The following example assumes the tablet is not allowed to go into standby mode.
So let's assume an average battery size of 30Whr, a "rest of system" draw of 2W, AMD's APU draws *750 mW* (that's probably too big) idle, and Intel's Bay Trail is perfect, and draws *none* (that's probably too small). 30 Whr/2.75W is roughly 11 hours of idle time for AMD. A similar calculation gives an extra 4 hours of idle time (not standby time) for Intel's Bay Trail-T, that hypothetically consumes 0 power when in idle.
Because of Intel's better power management, it will most likely have a better standby (think screen powered down) battery life, but that is only speculation on my part.
As you can see, the power usage of the rest of the system and battery size have an overall larger impact on battery life. The Bay Trail-M variant designed for smartphones will be used in applications with smaller batteries where these power characteristics are more important, but for tablets the difference is easily masked by the larger battery size and power draw from the larger screen.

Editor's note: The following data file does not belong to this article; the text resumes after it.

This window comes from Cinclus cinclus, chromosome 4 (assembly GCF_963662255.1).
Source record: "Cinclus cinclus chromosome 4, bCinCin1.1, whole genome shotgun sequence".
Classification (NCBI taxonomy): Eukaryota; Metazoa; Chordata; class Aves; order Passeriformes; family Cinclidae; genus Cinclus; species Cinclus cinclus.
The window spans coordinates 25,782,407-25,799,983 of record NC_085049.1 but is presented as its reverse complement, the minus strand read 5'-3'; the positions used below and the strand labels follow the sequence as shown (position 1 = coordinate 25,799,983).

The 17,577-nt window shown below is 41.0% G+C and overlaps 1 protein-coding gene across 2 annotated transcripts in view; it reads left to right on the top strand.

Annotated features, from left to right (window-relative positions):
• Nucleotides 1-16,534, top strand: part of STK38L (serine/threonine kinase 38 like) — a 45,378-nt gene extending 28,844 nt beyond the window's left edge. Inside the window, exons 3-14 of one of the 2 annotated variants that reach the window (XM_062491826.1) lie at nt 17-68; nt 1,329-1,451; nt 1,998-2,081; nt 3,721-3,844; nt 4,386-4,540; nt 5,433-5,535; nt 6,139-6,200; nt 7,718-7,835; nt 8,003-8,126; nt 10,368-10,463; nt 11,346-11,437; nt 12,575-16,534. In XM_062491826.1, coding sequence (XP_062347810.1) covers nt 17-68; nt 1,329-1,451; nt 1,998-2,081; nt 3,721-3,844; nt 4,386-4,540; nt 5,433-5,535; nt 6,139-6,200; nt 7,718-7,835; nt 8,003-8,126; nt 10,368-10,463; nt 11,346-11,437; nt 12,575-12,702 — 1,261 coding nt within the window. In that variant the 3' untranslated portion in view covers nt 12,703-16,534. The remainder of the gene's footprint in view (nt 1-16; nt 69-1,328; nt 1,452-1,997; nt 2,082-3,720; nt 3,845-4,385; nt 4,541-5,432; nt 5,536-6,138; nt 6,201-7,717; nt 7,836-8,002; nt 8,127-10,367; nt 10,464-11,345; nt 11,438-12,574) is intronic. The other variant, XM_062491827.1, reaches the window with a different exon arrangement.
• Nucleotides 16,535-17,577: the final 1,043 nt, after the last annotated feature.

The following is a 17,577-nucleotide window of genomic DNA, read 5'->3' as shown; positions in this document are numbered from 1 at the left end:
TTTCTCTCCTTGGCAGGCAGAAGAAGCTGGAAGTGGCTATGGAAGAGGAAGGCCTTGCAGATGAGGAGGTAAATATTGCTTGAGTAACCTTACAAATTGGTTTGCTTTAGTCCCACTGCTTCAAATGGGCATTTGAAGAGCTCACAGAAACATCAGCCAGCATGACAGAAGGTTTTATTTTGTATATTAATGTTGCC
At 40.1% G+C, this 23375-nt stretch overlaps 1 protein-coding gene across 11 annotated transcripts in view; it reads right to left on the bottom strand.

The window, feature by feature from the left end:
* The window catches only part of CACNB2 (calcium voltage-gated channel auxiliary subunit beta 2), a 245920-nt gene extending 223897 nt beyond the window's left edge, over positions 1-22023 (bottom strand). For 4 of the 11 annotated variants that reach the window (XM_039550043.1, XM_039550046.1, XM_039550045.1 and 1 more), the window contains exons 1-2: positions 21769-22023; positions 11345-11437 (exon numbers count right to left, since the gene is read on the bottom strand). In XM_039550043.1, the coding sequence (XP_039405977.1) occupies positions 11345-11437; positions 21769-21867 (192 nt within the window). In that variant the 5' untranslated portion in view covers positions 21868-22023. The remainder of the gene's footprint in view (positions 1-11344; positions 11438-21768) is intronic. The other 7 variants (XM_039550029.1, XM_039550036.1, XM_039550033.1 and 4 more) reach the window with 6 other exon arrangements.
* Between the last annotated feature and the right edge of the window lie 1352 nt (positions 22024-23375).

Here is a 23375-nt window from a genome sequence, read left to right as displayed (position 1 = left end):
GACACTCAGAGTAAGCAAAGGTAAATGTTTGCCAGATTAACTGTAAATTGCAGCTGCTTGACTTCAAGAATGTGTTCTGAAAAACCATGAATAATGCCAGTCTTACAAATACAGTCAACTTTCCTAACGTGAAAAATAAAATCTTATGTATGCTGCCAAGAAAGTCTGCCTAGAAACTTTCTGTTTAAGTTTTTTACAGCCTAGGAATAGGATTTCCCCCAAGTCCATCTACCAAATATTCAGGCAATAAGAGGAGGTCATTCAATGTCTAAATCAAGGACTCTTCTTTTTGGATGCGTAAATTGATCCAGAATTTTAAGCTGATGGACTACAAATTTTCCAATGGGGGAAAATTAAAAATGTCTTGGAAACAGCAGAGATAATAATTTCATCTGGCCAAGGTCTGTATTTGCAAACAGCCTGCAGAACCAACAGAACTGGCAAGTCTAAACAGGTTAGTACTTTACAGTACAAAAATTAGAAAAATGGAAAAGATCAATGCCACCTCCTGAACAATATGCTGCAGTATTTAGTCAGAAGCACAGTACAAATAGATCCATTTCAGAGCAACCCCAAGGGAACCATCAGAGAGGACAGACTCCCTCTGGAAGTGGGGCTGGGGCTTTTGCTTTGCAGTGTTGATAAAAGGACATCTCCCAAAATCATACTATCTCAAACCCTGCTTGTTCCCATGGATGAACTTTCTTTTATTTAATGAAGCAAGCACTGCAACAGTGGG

Intel more actively manages the power consumption of their cores by dynamically controlling clock speeds. All three AMD Temash SoCs limit Jaguar cores to 1 GHz. These lower clock frequencies are what enable the Jaguar cores to operate in the thermal envelopes for tablet form factors.
Look at the TDP when the GPU clock frequency is raised from 225 MHz to 300 MHz. TDP doubles from 4W to 8W. The undocked TDP of the 4 core A6-1450 maintains at 8W, despite the addition of 2 extra cores. This alludes to two details. First, AMD puts a lot of emphasis on the power of their graphics cores. Second, the actual CPU cores do not consume nearly as much energy as the graphics cores. So if you're just surfing the web, power consumption should be pretty low. The performance figures in the first slide of AMD having the battery life to surf the web at 7 hours or watching 6 hours of HD video on a 33 Whr battery seem believable.